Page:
Business Majors and Nonbusiness Majors Take Different Paths to B-School

Survey research highlights key differences that may impact business school marketing and recruitment strategies.

Nov 14, 2016

Prospective Students

A nonbusiness major considers her path to graduate business school If you were to ask a random group of undergraduates, they may well agree that business majors and nonbusiness majors take different approaches to furthering their education. Though many behavioral stereotypes feed into this perception—both positive and negative—data from the 2016 Prospective Students Survey highlight some key differences between business majors and nonbusiness majors in their pursuit of a graduate business degree. 

Both groups of candidates exhibit distinct behaviors in relation to the timing of their first consideration of a graduate business degree, their reasons for pursuing such a degree, and in their level of interest for specific programs types. These differences offer useful insights for graduate business school admissions professionals as they think about how to best connect with these two distinctive groups of prospective students.

First Consideration of Graduate Management Education (GME)

Business majors first consider a graduate business degree earlier in their educational timeline than nonbusiness majors.  The survey data indicate that business majors are 75 percent more likely to begin considering a graduate business degree by the time they complete their undergraduate degree (59% of business majors) than nonbusiness majors (34%).  On the flip side, nonbusiness majors are twice as likely as nonbusiness majors to first consider business school more than four years after completing their undergraduate degree (36% of nonbusiness majors vs. 18% of business majors).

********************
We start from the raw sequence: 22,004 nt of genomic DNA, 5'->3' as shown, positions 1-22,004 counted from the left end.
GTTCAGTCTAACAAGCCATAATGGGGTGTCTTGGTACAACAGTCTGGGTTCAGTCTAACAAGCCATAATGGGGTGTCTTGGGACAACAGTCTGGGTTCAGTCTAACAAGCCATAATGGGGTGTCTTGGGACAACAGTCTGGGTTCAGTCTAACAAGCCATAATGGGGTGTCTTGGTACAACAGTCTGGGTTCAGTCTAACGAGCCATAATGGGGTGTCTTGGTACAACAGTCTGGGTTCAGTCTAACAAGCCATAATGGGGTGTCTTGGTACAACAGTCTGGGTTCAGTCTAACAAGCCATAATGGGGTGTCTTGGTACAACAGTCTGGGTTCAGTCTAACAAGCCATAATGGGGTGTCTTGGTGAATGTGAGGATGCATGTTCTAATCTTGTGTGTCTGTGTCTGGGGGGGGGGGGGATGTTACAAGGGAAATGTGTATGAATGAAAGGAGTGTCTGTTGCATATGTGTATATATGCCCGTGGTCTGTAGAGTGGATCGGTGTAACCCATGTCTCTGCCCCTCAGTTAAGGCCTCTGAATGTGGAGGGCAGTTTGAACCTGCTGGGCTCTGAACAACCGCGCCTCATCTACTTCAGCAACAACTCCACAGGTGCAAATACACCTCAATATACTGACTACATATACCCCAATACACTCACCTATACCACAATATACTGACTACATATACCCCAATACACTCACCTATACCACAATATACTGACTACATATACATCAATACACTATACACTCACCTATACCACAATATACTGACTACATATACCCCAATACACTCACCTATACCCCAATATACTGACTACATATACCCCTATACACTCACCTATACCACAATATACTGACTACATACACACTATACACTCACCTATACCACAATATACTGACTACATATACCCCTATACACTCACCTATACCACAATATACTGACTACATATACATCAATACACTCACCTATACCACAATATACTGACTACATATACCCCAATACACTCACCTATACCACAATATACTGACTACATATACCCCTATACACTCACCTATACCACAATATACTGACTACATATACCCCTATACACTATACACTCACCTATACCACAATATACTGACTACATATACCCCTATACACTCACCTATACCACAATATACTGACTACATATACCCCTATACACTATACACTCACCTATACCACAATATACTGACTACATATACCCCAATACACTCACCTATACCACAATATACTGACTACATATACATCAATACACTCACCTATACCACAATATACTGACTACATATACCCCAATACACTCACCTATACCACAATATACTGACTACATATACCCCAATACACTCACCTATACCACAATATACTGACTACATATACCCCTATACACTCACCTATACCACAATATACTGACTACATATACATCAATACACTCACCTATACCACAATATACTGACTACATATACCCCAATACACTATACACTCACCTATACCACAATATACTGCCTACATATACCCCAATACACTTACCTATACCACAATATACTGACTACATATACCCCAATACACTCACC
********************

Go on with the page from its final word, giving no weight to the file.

Likely consider

Reasons for Pursuing Graduate Management Education 

Business majors are more likely to pursue a graduate business degree to increase their chances of receiving a promotion (28% of business majors vs. 21% of nonbusiness majors), increase job opportunities (63% vs. 57%), remain marketable/competitive (47% vs. 41%), develop their technical expertise (30% vs. 25%) and increase personal satisfaction and achievement (50% vs. 45%).  

Nonbusiness majors are more likely than business majors to pursue business school to change career paths (47% of nonbusiness majors vs. 33% of business majors), develop leadership skills (56% vs. 49%), contribute to solving the world’s problems (30% vs. 23%), develop their general business KSAs (65% vs. 59%), and develop their managerial skills (55% vs. 49%).  

Program Types Considered 

These two candidate groups are also distinct in the types of graduate business program types they tend to consider. Business majors are more likely to pursue non-MBA business master’s programs (60% of business majors vs. 33% of nonbusiness majors), particularly Master of Finance, Master of Accounting, and Master in Management programs. Nonbusiness majors are more likely to consider MBA programs (82% of nonbusiness majors vs. 66% of business majors).

For more insights on business school candidates, download the 2016 Prospective Students Survey Report, available at